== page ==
Cameron’s article on strained Si and Ge published in J. App. Phys

FigureAs dimensions of nanoelectronic devices become smaller, CPU hot spots become increasingly more difficult to manage. Applying mechanical strain in nanostructures provides an additional tuning mechanism for both electronic band structures and phonon dispersions that is independent of other methods such as alloying and dimensional confinement. By breaking crystal symmetry, strain increases anisotropy.

We present thermal conductivity calculations, performed in thin Si and Ge strained films, using first principles calculations of vibrational frequencies under biaxial strain, along with a phonon Boltzmann transport equation within the relaxation time approximation. We find that, while in-plane transport is not strongly dependent on strain, the cross-plane component of the thermal conductivity tensor shows a clear strain dependence, with up to 20% increase (decrease) at 4% compressive (tensile) strain in both Si and Ge. We also uncover that strain emphasizes the anisotropy between in-plane and cross-plane thermal conductivity across several orders of magnitude in film thickness. Read the article in J. Appl. Phys. here:

Our collaboration with U. Wisconsin and U. Hamburg published in Phys. Rev. Applied

Figure 3 We fabricate, measure, and simulate ultrathin diamond membranes with large lateral dimensions for MALDI TOF MS of high-mass proteins. With a minimal thickness of 100 nm and cross sections of up to 400×400 μm sq., the membranes offer extreme aspect ratios. Ion detection is demonstrated in MALDI TOF analysis over a broad range from insulin to albumin. The resulting data and simulations show much enhanced resolution as compared to existing detectors, which can offer better sensitivity and overall performance in resolving protein masses.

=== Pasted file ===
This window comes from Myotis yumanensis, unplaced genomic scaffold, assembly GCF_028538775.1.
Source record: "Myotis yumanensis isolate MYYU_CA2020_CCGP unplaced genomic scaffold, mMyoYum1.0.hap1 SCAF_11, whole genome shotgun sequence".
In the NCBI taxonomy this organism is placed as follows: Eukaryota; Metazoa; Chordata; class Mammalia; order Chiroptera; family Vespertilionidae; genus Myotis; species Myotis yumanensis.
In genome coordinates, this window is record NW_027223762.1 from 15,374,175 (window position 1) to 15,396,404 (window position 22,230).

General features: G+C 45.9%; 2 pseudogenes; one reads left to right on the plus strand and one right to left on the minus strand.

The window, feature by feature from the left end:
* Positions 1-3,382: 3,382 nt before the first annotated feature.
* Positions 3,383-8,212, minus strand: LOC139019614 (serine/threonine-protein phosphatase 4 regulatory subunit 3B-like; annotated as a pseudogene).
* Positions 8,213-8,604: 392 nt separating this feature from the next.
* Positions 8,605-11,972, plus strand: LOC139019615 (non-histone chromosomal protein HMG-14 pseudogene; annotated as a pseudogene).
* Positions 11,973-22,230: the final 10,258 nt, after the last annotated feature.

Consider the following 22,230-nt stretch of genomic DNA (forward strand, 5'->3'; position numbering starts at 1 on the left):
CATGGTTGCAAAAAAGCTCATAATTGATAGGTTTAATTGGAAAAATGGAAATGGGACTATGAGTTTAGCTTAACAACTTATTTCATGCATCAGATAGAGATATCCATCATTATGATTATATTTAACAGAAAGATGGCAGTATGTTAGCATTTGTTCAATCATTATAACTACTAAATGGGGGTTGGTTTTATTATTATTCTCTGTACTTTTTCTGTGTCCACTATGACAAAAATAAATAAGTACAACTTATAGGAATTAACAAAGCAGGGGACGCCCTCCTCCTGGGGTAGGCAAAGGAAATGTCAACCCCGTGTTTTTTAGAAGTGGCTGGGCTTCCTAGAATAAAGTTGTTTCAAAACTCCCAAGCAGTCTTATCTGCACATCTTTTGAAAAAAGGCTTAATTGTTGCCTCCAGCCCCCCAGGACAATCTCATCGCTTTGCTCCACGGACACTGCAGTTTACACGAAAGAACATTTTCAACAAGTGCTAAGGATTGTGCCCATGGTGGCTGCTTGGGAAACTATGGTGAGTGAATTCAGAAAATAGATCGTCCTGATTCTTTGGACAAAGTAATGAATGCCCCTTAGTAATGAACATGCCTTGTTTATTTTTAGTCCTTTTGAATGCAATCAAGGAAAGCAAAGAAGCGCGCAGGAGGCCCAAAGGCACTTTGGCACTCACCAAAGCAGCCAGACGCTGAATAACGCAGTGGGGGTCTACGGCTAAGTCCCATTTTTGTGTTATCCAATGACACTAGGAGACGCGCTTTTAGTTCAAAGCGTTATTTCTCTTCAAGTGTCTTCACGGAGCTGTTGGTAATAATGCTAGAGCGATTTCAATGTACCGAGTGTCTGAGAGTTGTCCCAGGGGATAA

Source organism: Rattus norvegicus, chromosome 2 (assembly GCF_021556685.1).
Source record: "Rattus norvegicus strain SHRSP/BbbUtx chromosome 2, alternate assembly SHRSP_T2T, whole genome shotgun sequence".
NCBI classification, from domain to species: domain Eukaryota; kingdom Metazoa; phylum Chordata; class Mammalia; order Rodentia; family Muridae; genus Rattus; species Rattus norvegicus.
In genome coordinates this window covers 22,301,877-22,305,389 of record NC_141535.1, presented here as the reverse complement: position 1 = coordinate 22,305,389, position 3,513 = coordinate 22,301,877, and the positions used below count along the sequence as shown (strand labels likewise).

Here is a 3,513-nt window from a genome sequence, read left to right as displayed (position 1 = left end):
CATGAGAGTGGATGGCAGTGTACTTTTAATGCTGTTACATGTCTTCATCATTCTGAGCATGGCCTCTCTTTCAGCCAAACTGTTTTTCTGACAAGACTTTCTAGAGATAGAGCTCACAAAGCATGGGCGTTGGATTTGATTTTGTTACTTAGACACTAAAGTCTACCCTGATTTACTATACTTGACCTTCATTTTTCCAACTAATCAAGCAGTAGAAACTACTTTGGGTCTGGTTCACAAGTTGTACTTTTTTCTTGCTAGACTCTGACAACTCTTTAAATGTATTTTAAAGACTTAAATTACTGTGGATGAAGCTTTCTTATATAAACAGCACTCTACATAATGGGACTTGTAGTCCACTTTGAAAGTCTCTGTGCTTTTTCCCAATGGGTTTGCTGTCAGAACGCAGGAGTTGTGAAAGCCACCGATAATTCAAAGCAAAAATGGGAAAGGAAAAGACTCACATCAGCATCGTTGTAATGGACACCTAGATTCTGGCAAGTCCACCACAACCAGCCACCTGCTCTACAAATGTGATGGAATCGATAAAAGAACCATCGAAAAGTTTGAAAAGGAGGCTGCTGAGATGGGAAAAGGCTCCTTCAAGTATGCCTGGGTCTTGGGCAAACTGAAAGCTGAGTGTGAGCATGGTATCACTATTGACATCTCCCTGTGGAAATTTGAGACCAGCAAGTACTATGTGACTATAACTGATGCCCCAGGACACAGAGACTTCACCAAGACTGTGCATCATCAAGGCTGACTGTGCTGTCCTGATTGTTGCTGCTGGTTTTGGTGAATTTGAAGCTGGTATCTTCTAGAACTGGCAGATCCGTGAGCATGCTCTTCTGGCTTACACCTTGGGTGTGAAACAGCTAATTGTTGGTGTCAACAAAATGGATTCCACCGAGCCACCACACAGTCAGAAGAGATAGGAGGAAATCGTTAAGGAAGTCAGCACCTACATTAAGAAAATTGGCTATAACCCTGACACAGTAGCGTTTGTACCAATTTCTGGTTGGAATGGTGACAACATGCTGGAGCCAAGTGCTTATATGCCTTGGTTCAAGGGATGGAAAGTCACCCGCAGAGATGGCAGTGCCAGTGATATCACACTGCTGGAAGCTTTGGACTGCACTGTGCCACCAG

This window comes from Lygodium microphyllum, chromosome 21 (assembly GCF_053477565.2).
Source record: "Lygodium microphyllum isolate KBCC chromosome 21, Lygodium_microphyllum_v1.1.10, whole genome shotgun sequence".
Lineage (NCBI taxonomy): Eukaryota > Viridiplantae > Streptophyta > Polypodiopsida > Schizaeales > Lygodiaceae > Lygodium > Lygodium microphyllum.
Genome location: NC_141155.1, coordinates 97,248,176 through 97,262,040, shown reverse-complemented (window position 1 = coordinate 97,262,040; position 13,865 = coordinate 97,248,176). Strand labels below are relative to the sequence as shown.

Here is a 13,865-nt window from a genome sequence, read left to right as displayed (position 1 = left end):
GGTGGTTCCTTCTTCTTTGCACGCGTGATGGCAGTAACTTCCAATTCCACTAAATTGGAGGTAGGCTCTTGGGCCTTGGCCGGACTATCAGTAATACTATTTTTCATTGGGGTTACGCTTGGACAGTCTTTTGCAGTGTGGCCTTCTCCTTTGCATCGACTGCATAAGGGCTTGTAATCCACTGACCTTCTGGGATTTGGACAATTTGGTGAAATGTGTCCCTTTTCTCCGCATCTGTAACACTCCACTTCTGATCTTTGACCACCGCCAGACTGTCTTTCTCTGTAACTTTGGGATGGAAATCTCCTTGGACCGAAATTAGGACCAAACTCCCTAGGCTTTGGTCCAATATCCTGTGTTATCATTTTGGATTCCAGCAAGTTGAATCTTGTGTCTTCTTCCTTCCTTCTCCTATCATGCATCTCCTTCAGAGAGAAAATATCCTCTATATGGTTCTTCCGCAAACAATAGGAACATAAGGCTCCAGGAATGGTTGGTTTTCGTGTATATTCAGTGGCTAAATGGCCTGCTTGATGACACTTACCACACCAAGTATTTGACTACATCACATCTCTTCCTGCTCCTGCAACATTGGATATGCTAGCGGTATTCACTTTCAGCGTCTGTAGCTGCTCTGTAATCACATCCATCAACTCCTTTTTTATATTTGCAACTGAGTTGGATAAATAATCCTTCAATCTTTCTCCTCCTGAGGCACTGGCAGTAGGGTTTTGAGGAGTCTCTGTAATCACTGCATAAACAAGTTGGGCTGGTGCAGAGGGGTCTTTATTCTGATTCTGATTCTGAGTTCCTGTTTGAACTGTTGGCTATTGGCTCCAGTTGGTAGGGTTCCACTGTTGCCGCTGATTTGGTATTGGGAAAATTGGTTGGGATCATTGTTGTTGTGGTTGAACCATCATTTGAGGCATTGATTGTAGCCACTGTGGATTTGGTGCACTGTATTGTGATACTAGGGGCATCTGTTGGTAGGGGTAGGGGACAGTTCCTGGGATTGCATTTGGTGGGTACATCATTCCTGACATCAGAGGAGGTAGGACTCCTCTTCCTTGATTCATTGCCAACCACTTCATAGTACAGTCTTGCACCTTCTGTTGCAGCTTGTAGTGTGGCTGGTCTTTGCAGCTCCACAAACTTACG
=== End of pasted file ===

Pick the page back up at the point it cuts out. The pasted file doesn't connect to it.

The article is available in Physical Review Applied:

Nazanin’s article on Si-Ge-Sn alloys published in Phys Rev Applied

TernaryTemp1_1Being a good thermoelectric material is a balancing act between high electrical conductivity σ and low thermal conductivity κ, because both quantities depend directly on the flow of electrons. Fortunately, κ also depends on lattice phonons, so this contribution can be cut—for example, by scattering from randomly distributed heavy atoms. The authors’ calculations show that adding tin to alloys of silicon and germanium should yield quite good thermoelectrics, especially in thin-film systems.

Phys. Rev. Applied 6, 014015 (2016) – Published 25 July 2016

Ela Correa wins Undergraduate Rising Researcher Award

2016_Rising_Researcher_Gabriela_Calinao_Correa__js_MG_8592_600pxGabriela Calinao Correa

The Rising Researcher award is presented to Gabriela Calinao Correa, class of two-thousand-sixteen, for her dedicated pursuit of research with meaningful, tangible, and publishable results. Gabriela’s Honors Thesis led to the development of a new computational model for heat transfer between 2D van der Waals materials (such as graphene) blanketing 3D substrates used in the semiconductor industry to build nanoelectronic devices. She gave a talk on this research at the fall 2015 Materials Research Society Meeting in Boston, Massachusetts, a rare opportunity for an undergraduate researcher. Gabriela’s faculty advisor is Zlatan Aksamija, electrical and computer engineering. Congratulations, Gabriela!

More information about the award at ResearchNext:

Our invention of folded 2-D thermoelectric elements featured on TTO’s website

This invention, co-invented with Prof. Robert Blick of the University of Hamburg, usTEnanoelementes folded 2-dimensional materials to reach enhanced thermoelectric conversion efficiencies. 2-D materials like grapheme are great electrical and thermal conductors; by folding them, the thermal path is suppressed, diverting more thermal energy into electrical, thereby increasing thermoelectric conversion efficiency: